“Without hyperbole, this procedural insanity is literally unprecedented.”- Gene Quinn
Novartis Pharmaceuticals announced today that it will appeal the U.S. Court of Appeals for the Federal Circuit’s (CAFC’s) June decision invalidating its patent for a dosing regimen for its multiple sclerosis drug Gilenya to the U.S. Supreme Court, after the CAFC denied its request to rehear the case.
The CAFC in June vacated a different three-judge panel’s January opinion upholding Novartis’ U.S. Patent No. 9,187,405. In the original ruling, Chief Judge Moore had dissented from the majority; in the rehearing, Moore authored the opinion vacating the January decision, with Judge Linn dissenting.
The January decision had affirmed the District of Delaware’s final judgment that Novartis’ patent claims covering the multiple sclerosis treatment were not invalid for failing to satisfy the written description requirement under 35 U.S.C. § 112. In the June decision, the panel majority noted that adequate written description for a negative claim limitation exists when “the specification describes a reason to exclude the relevant [element],” citing to the Federal Circuit’s 2012 per curiam ruling in Santarus, Inc. v. Par Pharmaceutical, Inc. “Silence is generally not disclosure,” wrote Chief Judge Moore, reiterating a point she raised in her January dissent.
The January precedential decision, authored by Judge O’Malley and joined by Judge Linn, ruled in favor of Novartis, with Chief Judge Moore dissenting. Subsequently, after receiving a three-week extension, HEC filed a request for panel rehearing, with Novartis filing a response thereafter. One week after Novartis filed its response, Judge O’Malley retired. Judge Hughes was assigned to consider the request for panel rehearing along with Judge Linn and Chief Judge Moore, and despite not being a member of the original panel, Judge Hughes agreed with Chief Judge Moore that a panel rehearing should be ordered. Upon panel rehearing, Chief Judge Moore’s dissenting view became the majority opinion, with Judge Linn this time dissenting.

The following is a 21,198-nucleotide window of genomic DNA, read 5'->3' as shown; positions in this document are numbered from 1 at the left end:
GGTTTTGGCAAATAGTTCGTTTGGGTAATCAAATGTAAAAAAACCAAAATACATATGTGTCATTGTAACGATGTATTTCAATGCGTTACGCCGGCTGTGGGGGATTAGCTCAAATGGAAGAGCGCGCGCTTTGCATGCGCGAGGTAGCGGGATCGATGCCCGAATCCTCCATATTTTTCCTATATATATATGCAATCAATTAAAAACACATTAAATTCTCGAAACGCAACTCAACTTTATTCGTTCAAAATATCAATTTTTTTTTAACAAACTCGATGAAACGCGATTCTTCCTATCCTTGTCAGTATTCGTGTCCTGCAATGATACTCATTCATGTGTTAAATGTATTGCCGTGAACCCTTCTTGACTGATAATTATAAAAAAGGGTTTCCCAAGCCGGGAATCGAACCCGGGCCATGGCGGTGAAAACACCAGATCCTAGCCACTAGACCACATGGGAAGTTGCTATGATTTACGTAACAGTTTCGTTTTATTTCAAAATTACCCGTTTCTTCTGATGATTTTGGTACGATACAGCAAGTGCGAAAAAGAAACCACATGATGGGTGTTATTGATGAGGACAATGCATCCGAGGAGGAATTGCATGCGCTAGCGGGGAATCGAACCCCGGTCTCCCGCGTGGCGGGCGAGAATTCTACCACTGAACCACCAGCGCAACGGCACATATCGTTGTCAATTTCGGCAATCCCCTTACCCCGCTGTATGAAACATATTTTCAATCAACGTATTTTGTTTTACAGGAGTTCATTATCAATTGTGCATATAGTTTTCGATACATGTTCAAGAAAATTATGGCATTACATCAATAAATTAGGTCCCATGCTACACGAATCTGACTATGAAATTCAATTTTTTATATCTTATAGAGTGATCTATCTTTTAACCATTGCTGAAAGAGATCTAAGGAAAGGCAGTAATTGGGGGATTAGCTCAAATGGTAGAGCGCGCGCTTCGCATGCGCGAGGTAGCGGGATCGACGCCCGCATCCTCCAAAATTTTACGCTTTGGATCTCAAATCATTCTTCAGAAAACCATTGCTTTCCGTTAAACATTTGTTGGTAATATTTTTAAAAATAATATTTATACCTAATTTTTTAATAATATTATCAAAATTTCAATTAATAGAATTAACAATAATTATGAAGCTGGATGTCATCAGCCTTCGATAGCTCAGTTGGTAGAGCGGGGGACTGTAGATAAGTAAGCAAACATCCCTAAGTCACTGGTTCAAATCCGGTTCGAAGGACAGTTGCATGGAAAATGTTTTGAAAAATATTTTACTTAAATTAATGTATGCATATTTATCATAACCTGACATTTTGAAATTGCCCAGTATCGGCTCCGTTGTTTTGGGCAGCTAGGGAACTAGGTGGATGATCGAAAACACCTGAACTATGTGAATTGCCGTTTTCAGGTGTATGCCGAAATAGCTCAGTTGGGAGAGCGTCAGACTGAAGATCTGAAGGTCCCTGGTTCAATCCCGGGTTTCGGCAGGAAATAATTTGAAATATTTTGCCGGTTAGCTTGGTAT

Weighing in on the June decision, IPWatchdog Founder and CEO Gene Quinn said in August that “[w]ithout hyperbole, this procedural insanity is literally unprecedented.” He noted that Novartis’ brief asking for panel rehearing, and alternatively for en banc review, pointed out that the Federal Circuit is the only Court of Appeals in the country that does not have a rule that requires at least one member of the majority to vote for a panel rehearing to be ordered.
In today’s statement, Novartis said that it expects FY 2022 sales to be negatively impacted by USD 300 million if generics launch in the United States. It added: “Previously, Novartis entered into settlement agreements with a number of ANDA filers. Under these settlements, those ANDA filers would have been able to launch a generic version of Gilenya, if approved by FDA, on an agreed upon date that is prior to the expiration of the dosing regimen patent, or earlier than the agreed upon date under certain circumstances. With this decision, HEC and other ANDA filers with FDA approval will potentially be able to launch a generic version of 0.5mg Gilenya imminently, pending any other judicial actions.”
Quinn in August said that the January O’Malley-Linn majority ruling “makes perfect sense to anyone familiar with the written description law because it is perfectly consistent with the Federal Circuit’s en banc ruling in [Ariad Pharms., Inc. v. Eli Lilly & Co., 598 F.3d 1336, 1351 (Fed. Cir. 2010)], which requires the analysis of the sufficiency of the disclosure to be viewed through the eyes of one of skill in the art.” He said that Chief Judge Moore’s analysis “adopted a new limitation on disclosure that has no prior basis in law, and in fact directly contradicts the Federal Circuit’s en banc ruling in [Ariad].”
Quinn added: “When something like this happens, the arbitrary nature of the crapshoot that is an appeal to the Federal Circuit is undeniably, and rather disgustingly, displayed out in the open for even casual observers to see.”